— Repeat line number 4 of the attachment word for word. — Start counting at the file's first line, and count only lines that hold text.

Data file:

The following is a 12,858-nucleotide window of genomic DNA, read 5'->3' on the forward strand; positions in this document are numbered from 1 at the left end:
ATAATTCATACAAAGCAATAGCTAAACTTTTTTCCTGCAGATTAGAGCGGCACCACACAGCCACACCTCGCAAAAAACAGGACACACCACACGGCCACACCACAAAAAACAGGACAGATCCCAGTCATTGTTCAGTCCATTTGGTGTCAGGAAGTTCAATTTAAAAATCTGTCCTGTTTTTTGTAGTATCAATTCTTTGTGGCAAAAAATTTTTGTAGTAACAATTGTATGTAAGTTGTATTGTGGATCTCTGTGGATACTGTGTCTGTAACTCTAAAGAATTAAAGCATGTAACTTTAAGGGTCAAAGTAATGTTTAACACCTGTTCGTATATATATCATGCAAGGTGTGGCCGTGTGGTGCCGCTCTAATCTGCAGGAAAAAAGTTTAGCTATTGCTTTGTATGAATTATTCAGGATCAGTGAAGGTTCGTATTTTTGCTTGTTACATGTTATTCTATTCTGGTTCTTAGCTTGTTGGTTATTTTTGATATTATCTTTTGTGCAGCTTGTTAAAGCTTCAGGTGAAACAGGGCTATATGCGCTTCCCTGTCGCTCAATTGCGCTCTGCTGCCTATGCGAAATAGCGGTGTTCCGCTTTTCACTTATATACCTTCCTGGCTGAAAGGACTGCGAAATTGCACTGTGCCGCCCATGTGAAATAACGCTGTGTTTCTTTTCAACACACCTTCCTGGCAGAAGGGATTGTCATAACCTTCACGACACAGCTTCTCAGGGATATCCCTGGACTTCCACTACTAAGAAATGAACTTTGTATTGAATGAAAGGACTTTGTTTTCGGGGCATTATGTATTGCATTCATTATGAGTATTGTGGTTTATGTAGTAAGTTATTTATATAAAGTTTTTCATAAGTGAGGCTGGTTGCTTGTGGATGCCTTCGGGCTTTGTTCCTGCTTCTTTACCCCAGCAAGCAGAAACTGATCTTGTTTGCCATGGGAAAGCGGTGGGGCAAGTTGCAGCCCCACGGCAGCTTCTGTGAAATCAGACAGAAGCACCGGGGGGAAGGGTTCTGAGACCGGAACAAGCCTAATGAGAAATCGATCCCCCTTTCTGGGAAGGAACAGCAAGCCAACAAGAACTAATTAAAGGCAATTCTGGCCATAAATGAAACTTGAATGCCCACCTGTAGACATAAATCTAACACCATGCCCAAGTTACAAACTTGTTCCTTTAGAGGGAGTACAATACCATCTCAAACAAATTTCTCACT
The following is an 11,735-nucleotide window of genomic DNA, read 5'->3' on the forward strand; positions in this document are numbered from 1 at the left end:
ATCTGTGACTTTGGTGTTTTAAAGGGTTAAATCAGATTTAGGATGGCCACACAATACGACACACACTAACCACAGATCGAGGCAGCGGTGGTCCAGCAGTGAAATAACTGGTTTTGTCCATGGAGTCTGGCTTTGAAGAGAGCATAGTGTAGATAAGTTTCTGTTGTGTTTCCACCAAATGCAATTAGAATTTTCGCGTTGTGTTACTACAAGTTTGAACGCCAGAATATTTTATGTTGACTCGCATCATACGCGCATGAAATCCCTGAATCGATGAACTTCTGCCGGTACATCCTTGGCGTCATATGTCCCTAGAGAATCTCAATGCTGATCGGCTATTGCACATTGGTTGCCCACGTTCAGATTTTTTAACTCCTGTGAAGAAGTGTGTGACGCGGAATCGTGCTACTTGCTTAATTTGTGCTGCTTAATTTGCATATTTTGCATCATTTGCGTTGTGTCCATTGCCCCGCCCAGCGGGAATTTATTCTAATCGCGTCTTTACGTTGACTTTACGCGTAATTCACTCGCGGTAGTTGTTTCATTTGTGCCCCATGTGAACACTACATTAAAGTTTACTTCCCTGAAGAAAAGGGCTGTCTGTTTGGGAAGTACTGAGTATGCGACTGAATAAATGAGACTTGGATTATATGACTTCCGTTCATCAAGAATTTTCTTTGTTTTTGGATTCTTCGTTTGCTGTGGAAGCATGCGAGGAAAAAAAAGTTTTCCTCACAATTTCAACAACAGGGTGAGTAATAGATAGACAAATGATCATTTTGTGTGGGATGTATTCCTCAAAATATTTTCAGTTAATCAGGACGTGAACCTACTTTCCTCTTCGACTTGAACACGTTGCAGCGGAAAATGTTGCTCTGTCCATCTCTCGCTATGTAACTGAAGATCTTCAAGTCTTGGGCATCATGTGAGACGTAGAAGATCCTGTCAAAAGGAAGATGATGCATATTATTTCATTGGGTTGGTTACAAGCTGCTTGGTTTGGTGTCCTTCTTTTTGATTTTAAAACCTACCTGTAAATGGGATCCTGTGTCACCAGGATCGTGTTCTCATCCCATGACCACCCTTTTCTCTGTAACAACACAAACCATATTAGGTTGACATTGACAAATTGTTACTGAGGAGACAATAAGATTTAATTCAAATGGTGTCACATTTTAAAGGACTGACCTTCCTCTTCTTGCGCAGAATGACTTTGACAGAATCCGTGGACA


ATCTGTGACTTTGGTGTTTTAAAGGGTTAAATCAGATTTAGGATGGCCACACAATACGACACACACTAACCACAGATCGAGGCAGCGGTGGTCCAGCAGTGAAATAACTGGTTTTGTCCATGGAGTCTGGCTTTGAAGAGAGCATAGTGTAGATAAGTTTCTGTTGTGTTTCCACCAAATGCAATTAGAATTTTCGCGTTGTGTTACTACAAGTTTGAACGCCAGAATATTTTATGTTGACTCGCATCATACGCGCATGAAATCCCTGAATCGATGAACTTCTGCCGGTACATCCTTGGCGTCATATGTCCCTAGAGAATCTCAATGCTGATCGGCTATTGCACATTGGTTGCCCACGTTCAGATTTTTTAACTCCTGTGAAGAAGTGTGTGACGCGGAATCGTGCTACTTGCTTAATTTGTGCTGCTTAATTTGCATATTTTGCATCATTTGCGTTGTGTCCATTGCCCCGCCCAGCGGGAATTTATTCTAATCGCGTCTTTACGTTGACTTTACGCGTAATTCACTCGCGGTAGTTGTTTCATTTGTGCCCCATGTGAACACTACATTAAAGTTTACTTCCCTGAAGAAAAGGGCTGTCTGTTTGGGAAGTACTGAGTATGCGACTGAATAAATGAGACTTGGATTATATGACTTCCGTTCATCAAGAATTTTCTTTGTTTTTGGATTCTTCGTTTGCTGTGGAAGCATGCGAGGAAAAAAAAGTTTTCCTCACAATTTCAACAACAGGGTGAGTAATAGATAGACAAATGATCATTTTGTGTGGGATGTATTCCTCAAAATATTTTCAGTTAATCAGGACGTGAACCTACTTTCCTCTTCGACTTGAACACGTTGCAGCGGAAAATGTTGCTCTGTCCATCTCTCGCTATGTAACTGAAGATCTTCAAGTCTTGGGCATCATGTGAGACGTAGAAGATCCTGTCAAAAGGAAGATGATGCATATTATTTCATTGGGTTGGTTACAAGCTGCTTGGTTTGGTGTCCTTCTTTTTGATTTTAAAACCTACCTGTAAATGGGATCCTGTGTCACCAGGATCGTGTTCTCATCCCATGACCACCCTTTTCTCTGTAACAACACAAACCATATTAGGTTGACATTGACAAATTGTTACTGAGGAGACAATAAGATTTAATTCAAATGGTGTCACATTTTAAAGGACTGACCTTCCTCTTCTTGCGCAGAATGACTTTGACAGAATCCGTGGACA